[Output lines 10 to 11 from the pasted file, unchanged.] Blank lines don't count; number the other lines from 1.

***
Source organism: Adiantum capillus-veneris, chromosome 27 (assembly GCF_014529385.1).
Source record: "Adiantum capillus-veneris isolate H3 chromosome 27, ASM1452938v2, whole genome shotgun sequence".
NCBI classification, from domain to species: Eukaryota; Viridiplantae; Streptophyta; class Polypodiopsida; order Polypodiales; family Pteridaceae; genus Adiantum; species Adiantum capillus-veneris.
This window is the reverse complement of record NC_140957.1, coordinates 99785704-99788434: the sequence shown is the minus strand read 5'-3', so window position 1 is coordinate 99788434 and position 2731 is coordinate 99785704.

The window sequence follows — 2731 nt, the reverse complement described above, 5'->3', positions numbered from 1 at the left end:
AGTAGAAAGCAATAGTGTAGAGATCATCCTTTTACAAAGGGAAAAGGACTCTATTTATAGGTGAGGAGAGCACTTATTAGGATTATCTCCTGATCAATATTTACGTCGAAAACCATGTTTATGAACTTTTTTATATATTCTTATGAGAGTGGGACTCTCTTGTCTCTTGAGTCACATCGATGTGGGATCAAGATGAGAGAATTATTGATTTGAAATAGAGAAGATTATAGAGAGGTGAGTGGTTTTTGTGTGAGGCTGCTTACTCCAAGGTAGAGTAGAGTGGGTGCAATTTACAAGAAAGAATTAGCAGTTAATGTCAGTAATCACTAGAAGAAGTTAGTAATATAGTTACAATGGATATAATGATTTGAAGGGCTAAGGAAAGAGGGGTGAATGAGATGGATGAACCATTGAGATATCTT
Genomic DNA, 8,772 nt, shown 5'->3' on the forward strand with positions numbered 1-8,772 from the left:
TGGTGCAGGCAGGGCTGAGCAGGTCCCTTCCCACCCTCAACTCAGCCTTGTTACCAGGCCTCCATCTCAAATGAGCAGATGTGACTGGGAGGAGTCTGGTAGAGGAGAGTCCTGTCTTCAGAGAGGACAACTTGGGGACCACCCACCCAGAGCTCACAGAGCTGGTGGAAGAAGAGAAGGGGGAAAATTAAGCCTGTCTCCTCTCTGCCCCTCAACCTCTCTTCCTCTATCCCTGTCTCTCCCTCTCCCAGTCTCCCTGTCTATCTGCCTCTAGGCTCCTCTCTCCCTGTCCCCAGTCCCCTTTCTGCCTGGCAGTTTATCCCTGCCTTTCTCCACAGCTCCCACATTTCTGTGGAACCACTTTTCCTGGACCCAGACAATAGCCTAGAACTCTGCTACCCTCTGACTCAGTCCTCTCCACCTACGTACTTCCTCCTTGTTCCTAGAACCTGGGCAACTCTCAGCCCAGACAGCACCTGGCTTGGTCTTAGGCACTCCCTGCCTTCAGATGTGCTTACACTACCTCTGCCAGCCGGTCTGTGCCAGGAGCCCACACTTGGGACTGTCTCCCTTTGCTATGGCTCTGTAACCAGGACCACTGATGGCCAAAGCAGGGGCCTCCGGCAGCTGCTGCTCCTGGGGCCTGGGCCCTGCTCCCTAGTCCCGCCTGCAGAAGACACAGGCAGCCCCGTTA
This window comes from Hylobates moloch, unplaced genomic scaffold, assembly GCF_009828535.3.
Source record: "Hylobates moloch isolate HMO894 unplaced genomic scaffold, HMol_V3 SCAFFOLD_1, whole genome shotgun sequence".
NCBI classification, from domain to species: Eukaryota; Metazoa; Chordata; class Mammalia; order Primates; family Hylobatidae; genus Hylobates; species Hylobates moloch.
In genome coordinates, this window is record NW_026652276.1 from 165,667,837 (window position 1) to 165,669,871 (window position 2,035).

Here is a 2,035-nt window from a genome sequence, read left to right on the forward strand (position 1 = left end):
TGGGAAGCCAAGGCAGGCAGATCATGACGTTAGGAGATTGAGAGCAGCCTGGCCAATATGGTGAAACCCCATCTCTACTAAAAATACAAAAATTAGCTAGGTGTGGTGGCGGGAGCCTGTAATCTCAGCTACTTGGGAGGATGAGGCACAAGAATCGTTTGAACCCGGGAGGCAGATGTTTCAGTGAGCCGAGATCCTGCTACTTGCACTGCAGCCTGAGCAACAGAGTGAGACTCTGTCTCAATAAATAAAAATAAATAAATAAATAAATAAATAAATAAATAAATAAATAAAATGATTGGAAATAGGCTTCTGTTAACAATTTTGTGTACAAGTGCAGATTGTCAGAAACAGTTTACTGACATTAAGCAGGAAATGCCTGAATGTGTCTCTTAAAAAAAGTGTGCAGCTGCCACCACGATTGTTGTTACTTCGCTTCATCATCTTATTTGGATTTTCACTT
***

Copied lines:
Source record: "Hylobates moloch isolate HMO894 unplaced genomic scaffold, HMol_V3 SCAFFOLD_1, whole genome shotgun sequence".
NCBI classification, from domain to species: Eukaryota; Metazoa; Chordata; class Mammalia; order Primates; family Hylobatidae; genus Hylobates; species Hylobates moloch.